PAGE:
The camel framework was originally intended to determine when to schedule on-site examination of a bank. A popular framework used by regulators is the camel framework, which uses some financial ratios to help evaluate a banks performance Yue (1992). The five camel factors, viz. Capital adequacy, asset quality, management soundness, earnings and profitability, and liquidity, indicate the increased likelihood of bank failure when any of these five factors prove inadequate. The choice of the five camel factors is based on the idea that each represents a major element in a banks financial statements. Tarawneh (2006) investigated a comparison of financial performance of Omanis commercial banks using camel model and he work on different measureable relationships between banks size, asset management, operational efficiency and financial performance. He used the data for the period of 1999-2003. In his study he quantitatively checks the variations and differences in performance among different commercial banks of Oman. He classifies and ranked them on the bases of their financial performance which serves as a guide line for the future development. The key financial indicators are used and constructed from the financial statements of commercial banks and he used them to evaluate their internal performance like return on asset, asset utilization, operating efficiency, assets size and interest income to assess the performance of banks. The data is taken from the annual reports of the sample period. Analysis of variance (ANOVA) was used in testing the hypotheses and to measure the differences and similarities between the sample banks according to their different characteristics.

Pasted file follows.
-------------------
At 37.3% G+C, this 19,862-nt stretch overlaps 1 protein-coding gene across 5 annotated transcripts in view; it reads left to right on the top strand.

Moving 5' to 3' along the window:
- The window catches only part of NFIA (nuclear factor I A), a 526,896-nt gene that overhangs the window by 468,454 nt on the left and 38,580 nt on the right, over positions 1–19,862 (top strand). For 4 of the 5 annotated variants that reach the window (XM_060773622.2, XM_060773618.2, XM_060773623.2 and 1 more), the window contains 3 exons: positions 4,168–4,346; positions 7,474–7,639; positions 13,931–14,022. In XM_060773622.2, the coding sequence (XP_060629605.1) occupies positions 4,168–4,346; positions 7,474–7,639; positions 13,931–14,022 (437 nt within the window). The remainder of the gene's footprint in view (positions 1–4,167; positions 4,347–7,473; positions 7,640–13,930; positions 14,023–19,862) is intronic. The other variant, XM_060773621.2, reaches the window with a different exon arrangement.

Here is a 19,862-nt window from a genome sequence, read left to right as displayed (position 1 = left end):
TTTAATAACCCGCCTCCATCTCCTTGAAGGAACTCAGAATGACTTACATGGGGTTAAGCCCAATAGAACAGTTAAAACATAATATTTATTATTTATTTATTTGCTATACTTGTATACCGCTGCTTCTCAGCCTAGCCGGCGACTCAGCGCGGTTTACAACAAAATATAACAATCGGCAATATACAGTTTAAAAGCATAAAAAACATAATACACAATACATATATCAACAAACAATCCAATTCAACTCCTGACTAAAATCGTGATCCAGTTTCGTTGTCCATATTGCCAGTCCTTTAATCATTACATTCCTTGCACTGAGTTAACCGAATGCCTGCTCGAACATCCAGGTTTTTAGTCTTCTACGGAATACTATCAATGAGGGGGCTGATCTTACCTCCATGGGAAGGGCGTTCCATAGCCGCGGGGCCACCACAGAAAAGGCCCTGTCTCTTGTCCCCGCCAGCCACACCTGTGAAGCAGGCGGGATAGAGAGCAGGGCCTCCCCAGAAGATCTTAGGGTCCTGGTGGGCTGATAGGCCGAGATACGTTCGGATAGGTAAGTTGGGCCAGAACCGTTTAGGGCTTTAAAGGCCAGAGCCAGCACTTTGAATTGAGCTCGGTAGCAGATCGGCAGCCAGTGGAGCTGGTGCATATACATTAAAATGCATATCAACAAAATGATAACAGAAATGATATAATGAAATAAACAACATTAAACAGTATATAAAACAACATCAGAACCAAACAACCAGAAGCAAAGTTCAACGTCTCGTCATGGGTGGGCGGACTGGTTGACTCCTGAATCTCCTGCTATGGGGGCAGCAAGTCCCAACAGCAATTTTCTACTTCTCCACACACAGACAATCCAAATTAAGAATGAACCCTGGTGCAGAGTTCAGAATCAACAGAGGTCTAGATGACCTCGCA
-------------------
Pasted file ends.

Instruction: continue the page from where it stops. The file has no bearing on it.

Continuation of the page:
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Pearson correlation coefficient also used to investigate the correlation between the paper variables at 5% level of confidence according to the SPSS package. A case study of commercial banks efficiency in Tanzania by Aikaeli (2008) was made to investigate their efficiency using non parametric data envelopment analysis for the period 1998-2004. The result showed that commercial banks in Tanzania is not disappointing to financial sector reforms as the data envelopment analysis DEA efficiency scores was high, 96%. The usage of the CAMEL(S) framework in banking studies in emerging economies is limited. Banking sectors literature show that there are many researches on evaluation of financial performance of banks except camels there are many tools PEARL, DEA etc. Najjar (2008) analyzed of the bank of Palestine and Jordanahli bank. The main objectives of this study were to investigate into the performance of Jordanahli bank and Palestine, and used the CAMEL analysis to ensure equitable distribution to shareholders depends on fundamental analysis. Wirnkar & Tanko (2008) considered banking performance of major Nigerian banks using the camel framework. Negu & Mesfin (n.d) has measured financial performance and efficiency of commercial banks in sub Saharan African with DEA model. Ali (2009) has worked on a project on camels framework, investigated the strengths of using camels framework as a tool of performance evaluation for banking institutions of Kathmandu. Dash and Das (2010) has analyzed the banking sector of India using camels model the analysis was performed for a sample of fifty-eight banks operating in India, of which twenty-nine were public sector banks, and twenty-nine were private sector/foreign banks. The study covered the financial years 2003-04, 2004-05, 2005-06, 2006-07, and 2007-08 (i.e. Prior to the global financial crisis). The data for the study consisted of financial variables and financial ratios based on the CAMELS framework, obtained from the capitaline database. The results show that private banks / foreign banks are better than in the public sector, the factors that most studies to reduce the camels. These two factors in order is to improve the performance of private banks / foreign-run and accurate and profitability. The results of the study suggest that public sector banks have to adapt quickly to changing market conditions, in order to compete with private/foreign banks. This is particularly due to the wide difference in their credit policy, customer service, ease of access and adoption of it services in their banking system. Public sector banks must improve their credit lending policies so as to improve asset quality and profitability. Cole and Gunther (1998) investigated on the comparison of on-site monitoring and off-site monitoring and selected a sample of 9,880 insured commercial banks analyzed, 2,008 had camel ratings at year-end 1987 based on financial data from 1986 or earlier. If these banks are incorporated in 2008, and the entire sample was analyzed from 9,880 banks, the precision of the monitoring system off-line in the camel ratings were even higher. If the fault is 10 percent of banks can be expected from the worst criticism, the camel rating, only 74 percent of the incidents took place to identify, and the results of the identification of off-site surveillance system, 88 percent used outside of the control system of reference by means of accounting information available to the public. Their results suggest that if the bank no more than two semesters, are considered off-measurement systems are usually more for the survival of their assessment camel. The accuracy of forecasts have lower camel ratings, the older, two bedrooms or more, because the precision of the camel rating, off-measuring systems. More accurate forecasts are at valid, the off-site update of the score for each bank in each district and accuracy of financial data on which they rest. Cole and Gunther (1998) claimed to the conclusion that the systems off-site monitoring role of the monitoring process continues to play as a complement to onsite inspections. In (Muljawan, Dar, & Hall, 2004), the authors have developed the capital adequacy framework for Islamic banking. The framework proposed by the authors is a combination of modern bank theory and principle agent relationship giving an optimal structure for Islamic banks. The authors proposed that Islamic banks could enhance their fiduciary role by carefully monitoring their capital structures and by having adequate financial cushions. They also suggested that the agency role could be enhanced by asking shareholders to maintain a minimum level of financial participation and the bank should